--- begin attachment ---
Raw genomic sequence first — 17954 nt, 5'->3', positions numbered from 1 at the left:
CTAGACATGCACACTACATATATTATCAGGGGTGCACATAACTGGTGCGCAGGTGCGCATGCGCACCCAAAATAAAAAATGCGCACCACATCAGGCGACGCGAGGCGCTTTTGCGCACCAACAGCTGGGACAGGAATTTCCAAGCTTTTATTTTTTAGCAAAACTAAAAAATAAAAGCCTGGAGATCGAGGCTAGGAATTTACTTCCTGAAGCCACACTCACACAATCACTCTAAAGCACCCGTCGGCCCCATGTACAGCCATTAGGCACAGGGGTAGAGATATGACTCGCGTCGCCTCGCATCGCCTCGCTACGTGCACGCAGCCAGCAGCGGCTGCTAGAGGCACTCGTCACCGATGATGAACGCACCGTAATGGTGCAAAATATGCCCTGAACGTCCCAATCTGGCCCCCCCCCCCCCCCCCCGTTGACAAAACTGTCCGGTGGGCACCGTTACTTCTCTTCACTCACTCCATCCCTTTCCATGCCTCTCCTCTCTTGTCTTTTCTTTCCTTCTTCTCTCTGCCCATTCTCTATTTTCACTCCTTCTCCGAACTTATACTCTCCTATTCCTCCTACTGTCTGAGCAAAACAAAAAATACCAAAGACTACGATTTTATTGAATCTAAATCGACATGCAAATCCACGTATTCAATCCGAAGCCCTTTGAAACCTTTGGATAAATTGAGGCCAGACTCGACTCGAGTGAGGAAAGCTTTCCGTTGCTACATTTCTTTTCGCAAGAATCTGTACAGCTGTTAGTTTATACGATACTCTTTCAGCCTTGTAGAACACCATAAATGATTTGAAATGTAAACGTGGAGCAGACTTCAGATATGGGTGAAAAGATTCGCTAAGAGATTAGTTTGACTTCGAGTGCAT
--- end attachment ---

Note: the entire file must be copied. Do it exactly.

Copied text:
Raw genomic sequence first — 17954 nt, 5'->3', positions numbered from 1 at the left:
CTAGACATGCACACTACATATATTATCAGGGGTGCACATAACTGGTGCGCAGGTGCGCATGCGCACCCAAAATAAAAAATGCGCACCACATCAGGCGACGCGAGGCGCTTTTGCGCACCAACAGCTGGGACAGGAATTTCCAAGCTTTTATTTTTTAGCAAAACTAAAAAATAAAAGCCTGGAGATCGAGGCTAGGAATTTACTTCCTGAAGCCACACTCACACAATCACTCTAAAGCACCCGTCGGCCCCATGTACAGCCATTAGGCACAGGGGTAGAGATATGACTCGCGTCGCCTCGCATCGCCTCGCTACGTGCACGCAGCCAGCAGCGGCTGCTAGAGGCACTCGTCACCGATGATGAACGCACCGTAATGGTGCAAAATATGCCCTGAACGTCCCAATCTGGCCCCCCCCCCCCCCCCCCGTTGACAAAACTGTCCGGTGGGCACCGTTACTTCTCTTCACTCACTCCATCCCTTTCCATGCCTCTCCTCTCTTGTCTTTTCTTTCCTTCTTCTCTCTGCCCATTCTCTATTTTCACTCCTTCTCCGAACTTATACTCTCCTATTCCTCCTACTGTCTGAGCAAAACAAAAAATACCAAAGACTACGATTTTATTGAATCTAAATCGACATGCAAATCCACGTATTCAATCCGAAGCCCTTTGAAACCTTTGGATAAATTGAGGCCAGACTCGACTCGAGTGAGGAAAGCTTTCCGTTGCTACATTTCTTTTCGCAAGAATCTGTACAGCTGTTAGTTTATACGATACTCTTTCAGCCTTGTAGAACACCATAAATGATTTGAAATGTAAACGTGGAGCAGACTTCAGATATGGGTGAAAAGATTCGCTAAGAGATTAGTTTGACTTCGAGTGCAT